Nationwide Shortage of Immunoglobulin Forces Patients to Find Alternatives

As far back as December 2018, pharmacists began noticing that their orders for intravenous immunoglobin (IVIg) therapy weren’t being filled, and the shortage has continued to manifest nationwide. Patients with a variety of immune disorders depend on the therapy for treatment of symptoms that affect quality of life and mobility, and for others it can be lifesaving.

At any given time, a link in the plasma and immunoglobulin supply or delivery chain that involves manufacturers, distributors, specialty pharmacies, and various sites of care can be disrupted. Usually, these disruptions only one region and supplies can be obtained from elsewhere.

Now, though, the plasma supply is tight in the U.S. and globally. The need for plasma and plasma-derived products increases each year, but the complex nature of Ig products as biologics means that it takes time to increase the supply.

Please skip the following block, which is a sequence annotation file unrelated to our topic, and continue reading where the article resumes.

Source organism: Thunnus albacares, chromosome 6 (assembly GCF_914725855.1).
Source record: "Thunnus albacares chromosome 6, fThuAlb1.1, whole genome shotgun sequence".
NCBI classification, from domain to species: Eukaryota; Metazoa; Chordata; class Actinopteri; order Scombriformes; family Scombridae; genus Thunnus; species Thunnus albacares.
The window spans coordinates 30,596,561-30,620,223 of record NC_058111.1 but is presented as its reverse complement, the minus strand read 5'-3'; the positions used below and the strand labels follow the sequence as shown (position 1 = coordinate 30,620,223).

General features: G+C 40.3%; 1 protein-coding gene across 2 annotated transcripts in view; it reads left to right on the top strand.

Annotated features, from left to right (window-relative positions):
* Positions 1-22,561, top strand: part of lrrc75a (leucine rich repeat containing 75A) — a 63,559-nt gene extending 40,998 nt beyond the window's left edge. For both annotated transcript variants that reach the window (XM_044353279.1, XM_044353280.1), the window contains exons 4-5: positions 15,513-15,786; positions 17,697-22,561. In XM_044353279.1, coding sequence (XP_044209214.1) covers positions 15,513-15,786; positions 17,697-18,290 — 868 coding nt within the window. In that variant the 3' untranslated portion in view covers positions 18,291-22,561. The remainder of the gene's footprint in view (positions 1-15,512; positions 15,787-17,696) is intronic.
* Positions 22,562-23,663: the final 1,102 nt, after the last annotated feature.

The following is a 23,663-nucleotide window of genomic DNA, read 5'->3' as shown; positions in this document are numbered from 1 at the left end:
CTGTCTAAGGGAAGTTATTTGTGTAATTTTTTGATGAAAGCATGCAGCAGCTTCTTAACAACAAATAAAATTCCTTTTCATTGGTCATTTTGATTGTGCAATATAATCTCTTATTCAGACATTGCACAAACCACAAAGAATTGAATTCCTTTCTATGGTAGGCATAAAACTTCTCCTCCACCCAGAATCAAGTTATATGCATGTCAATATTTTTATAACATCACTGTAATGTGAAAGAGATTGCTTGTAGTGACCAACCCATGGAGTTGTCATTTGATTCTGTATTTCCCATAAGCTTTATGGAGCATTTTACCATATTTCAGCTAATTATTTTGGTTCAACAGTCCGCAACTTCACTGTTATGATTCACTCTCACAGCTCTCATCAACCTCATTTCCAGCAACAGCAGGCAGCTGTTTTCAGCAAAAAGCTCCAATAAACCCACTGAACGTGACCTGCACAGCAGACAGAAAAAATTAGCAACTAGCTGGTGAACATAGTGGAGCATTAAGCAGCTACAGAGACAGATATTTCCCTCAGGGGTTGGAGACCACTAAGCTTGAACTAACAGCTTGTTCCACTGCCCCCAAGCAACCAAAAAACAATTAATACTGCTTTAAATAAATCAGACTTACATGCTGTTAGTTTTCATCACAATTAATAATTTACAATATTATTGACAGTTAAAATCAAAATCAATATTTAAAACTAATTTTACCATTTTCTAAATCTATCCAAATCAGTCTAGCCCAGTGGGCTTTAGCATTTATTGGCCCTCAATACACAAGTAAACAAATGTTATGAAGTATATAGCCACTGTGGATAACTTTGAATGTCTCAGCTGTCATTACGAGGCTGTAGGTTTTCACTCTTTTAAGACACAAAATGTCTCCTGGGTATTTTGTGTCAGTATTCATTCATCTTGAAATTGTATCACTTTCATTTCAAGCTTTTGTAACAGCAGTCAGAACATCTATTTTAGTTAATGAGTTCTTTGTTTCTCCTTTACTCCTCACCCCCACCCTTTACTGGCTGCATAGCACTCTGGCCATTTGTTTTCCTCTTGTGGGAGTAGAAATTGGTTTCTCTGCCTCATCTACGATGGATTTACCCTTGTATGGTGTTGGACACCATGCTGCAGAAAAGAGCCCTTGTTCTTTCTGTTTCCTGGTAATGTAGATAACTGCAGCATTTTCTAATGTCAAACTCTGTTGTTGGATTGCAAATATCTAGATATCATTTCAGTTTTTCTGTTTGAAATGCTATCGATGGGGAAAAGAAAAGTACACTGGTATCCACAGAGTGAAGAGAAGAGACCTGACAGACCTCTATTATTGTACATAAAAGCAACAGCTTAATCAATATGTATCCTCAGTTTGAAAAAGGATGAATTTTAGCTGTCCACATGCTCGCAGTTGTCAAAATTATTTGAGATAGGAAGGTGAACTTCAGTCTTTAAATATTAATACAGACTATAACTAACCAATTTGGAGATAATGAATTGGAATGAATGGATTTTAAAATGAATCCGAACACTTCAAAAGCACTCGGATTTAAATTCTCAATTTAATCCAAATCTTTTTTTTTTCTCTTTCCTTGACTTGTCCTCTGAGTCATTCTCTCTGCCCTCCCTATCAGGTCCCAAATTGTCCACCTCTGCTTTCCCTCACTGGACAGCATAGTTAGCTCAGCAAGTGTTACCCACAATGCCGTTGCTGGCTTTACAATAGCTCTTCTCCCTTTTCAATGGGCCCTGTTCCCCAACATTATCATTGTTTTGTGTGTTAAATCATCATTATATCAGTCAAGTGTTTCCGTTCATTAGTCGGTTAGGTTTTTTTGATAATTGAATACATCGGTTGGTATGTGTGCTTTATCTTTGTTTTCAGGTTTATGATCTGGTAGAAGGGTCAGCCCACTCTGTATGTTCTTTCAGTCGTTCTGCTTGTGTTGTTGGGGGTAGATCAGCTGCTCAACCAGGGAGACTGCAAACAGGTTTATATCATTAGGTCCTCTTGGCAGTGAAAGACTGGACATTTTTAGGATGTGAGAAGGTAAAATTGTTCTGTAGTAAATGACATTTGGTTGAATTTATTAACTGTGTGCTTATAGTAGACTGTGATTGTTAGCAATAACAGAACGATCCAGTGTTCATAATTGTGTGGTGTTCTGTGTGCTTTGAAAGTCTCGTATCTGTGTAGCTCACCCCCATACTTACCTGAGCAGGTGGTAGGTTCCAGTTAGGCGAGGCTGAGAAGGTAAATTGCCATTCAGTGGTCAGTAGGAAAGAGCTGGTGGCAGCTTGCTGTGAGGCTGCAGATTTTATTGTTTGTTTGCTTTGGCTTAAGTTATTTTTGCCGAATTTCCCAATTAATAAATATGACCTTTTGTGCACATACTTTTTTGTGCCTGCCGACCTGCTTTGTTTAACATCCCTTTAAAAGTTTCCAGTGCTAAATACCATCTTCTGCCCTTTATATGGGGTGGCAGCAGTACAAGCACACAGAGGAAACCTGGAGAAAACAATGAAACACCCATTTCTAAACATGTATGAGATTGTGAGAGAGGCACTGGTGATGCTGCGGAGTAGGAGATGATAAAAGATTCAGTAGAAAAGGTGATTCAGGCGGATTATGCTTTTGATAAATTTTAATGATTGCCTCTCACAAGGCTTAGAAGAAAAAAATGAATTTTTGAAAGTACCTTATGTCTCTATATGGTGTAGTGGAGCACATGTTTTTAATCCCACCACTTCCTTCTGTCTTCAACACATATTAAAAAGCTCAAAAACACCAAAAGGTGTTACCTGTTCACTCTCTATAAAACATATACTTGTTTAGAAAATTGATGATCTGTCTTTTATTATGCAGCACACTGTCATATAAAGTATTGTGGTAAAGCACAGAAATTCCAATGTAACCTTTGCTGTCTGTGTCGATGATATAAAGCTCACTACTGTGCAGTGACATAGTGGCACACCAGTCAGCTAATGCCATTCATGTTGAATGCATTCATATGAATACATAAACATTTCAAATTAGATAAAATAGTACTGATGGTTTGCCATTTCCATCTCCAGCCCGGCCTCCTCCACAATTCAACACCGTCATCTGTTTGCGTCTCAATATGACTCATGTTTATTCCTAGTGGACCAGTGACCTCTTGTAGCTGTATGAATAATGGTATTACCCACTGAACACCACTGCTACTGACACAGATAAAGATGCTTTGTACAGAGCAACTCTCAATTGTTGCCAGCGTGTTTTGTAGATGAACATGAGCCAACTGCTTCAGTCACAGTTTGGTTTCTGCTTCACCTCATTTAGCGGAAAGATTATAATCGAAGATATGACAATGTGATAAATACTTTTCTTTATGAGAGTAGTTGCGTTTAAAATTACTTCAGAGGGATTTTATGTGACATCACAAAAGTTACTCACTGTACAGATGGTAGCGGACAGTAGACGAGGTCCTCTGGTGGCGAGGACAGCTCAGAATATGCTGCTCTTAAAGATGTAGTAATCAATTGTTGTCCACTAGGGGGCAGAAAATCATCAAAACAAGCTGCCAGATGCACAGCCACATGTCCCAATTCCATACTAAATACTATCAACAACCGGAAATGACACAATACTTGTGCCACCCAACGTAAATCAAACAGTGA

“If you had 100 patients, we could only provide treatment for 70 of them [due to shortages]” explained Jon Horton, a pharmacy director in Virginia. To meet demands, pharmacists, doctors, and patients are working to find alternative treatments depending on the specific disorder, he added, such as steroids, rituximab, and plasmapheresis to alleviate symptom burden in those with auto-immune conditions.  However, for patients with hypogammaglobulinemia, there is no substitute for IVIg.

Sources: WTKR, June 18, 2019; Immune Deficiency Foundation, January 15, 2019.

ASH members are increasingly concerned about the national shortage of intravenous immunoglobin (IVIG). The Society has contacted the U.S. Food and Drug Administration’s (FDA’s) Drug Shortage Office and Office of Compliance and Biologics Quality regarding the critical nature of this shortage. The FDA is directing all questions to individual manufacturers to resolve the shortage; Manufacturers’ contact information can be found online.

ASH continues to monitor this shortage, and ASH members who are dealing with a critical case that requires this therapy and are encountering access issues should contact the Society (kstark@hematology.org) or visit the ASH Drug Shortage page for additional resources.

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